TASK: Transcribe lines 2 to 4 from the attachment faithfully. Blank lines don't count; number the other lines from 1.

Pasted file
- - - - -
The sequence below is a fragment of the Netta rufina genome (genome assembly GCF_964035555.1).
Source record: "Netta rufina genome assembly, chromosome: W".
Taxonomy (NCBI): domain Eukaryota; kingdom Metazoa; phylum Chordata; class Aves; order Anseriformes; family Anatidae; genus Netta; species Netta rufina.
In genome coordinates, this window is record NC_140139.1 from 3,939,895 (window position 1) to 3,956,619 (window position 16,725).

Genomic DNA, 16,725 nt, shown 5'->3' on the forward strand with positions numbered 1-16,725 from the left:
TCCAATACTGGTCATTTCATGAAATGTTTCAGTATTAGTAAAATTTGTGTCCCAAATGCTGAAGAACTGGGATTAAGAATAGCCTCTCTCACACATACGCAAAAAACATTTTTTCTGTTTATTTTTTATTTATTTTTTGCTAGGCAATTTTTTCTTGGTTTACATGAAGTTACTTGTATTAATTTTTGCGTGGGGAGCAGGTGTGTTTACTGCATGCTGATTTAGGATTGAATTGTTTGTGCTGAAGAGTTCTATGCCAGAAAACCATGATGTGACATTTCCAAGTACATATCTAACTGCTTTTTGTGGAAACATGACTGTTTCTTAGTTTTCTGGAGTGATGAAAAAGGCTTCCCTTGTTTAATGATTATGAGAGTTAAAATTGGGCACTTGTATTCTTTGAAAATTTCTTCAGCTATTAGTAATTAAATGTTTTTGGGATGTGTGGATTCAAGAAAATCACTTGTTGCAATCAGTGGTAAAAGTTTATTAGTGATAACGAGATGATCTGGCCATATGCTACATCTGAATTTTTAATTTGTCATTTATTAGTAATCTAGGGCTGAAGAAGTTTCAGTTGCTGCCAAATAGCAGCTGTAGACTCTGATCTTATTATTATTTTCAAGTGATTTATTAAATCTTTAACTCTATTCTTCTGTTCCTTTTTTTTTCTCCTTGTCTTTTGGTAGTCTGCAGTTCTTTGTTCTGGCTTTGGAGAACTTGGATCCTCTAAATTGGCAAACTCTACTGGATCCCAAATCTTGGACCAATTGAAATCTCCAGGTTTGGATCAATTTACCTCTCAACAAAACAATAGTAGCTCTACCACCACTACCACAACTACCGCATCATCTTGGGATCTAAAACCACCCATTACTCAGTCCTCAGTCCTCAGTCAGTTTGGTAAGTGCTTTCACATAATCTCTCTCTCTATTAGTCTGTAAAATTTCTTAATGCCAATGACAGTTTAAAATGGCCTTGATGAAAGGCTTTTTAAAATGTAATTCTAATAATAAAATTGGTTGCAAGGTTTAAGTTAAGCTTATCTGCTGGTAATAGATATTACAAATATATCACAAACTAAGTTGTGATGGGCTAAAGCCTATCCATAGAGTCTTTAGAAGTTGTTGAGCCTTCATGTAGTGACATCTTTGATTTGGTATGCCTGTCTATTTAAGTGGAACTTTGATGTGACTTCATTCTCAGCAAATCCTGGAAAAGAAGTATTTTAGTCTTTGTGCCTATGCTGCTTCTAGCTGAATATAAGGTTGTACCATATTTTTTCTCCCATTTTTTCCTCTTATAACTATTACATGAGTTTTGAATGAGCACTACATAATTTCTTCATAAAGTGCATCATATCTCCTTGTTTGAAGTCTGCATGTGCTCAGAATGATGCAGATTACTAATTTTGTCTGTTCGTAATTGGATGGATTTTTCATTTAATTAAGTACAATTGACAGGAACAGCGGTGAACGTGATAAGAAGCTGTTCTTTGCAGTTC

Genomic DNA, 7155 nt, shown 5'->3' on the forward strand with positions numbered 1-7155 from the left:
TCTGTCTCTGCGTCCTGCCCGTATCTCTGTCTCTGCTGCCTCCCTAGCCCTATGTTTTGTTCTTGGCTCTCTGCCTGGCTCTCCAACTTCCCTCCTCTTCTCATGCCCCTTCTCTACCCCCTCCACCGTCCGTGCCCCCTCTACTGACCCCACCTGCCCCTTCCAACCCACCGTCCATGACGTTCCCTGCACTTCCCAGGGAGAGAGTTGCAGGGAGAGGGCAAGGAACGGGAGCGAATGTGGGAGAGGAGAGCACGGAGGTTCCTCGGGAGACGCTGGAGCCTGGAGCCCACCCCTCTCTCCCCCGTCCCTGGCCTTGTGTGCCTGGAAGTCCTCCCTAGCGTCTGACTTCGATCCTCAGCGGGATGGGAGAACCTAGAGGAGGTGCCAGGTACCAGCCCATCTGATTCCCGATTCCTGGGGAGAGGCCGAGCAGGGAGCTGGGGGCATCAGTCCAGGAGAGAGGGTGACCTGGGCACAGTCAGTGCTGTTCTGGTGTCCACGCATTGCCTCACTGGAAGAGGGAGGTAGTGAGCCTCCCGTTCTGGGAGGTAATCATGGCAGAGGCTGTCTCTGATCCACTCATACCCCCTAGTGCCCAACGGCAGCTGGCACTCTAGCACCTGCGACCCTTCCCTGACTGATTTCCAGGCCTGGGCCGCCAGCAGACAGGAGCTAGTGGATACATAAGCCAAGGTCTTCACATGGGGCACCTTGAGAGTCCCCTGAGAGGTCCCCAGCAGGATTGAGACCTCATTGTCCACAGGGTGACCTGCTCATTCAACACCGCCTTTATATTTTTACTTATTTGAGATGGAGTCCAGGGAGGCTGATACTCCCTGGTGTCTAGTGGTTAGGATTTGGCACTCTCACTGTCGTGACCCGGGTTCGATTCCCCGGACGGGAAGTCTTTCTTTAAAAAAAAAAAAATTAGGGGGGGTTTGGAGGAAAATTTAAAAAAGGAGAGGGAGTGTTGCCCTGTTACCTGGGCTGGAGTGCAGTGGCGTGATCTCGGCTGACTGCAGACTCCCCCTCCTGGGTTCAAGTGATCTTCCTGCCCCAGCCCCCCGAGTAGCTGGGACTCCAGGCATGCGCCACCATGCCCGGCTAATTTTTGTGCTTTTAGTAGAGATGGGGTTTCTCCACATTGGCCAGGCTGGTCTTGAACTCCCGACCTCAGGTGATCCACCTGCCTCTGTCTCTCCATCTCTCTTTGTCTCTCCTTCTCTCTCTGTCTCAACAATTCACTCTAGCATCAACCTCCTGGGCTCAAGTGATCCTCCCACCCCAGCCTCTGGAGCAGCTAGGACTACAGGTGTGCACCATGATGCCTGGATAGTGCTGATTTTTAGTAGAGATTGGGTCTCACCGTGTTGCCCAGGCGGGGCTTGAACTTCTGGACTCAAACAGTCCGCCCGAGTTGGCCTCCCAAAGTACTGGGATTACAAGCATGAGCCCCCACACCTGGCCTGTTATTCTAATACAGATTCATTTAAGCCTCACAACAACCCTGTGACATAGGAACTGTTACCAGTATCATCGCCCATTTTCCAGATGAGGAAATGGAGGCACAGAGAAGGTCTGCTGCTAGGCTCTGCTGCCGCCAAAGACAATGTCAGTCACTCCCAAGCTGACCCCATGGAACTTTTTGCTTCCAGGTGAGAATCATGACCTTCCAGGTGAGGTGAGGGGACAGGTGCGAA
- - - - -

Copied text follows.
Source record: "Netta rufina genome assembly, chromosome: W".
Taxonomy (NCBI): domain Eukaryota; kingdom Metazoa; phylum Chordata; class Aves; order Anseriformes; family Anatidae; genus Netta; species Netta rufina.
In genome coordinates, this window is record NC_140139.1 from 3,939,895 (window position 1) to 3,956,619 (window position 16,725).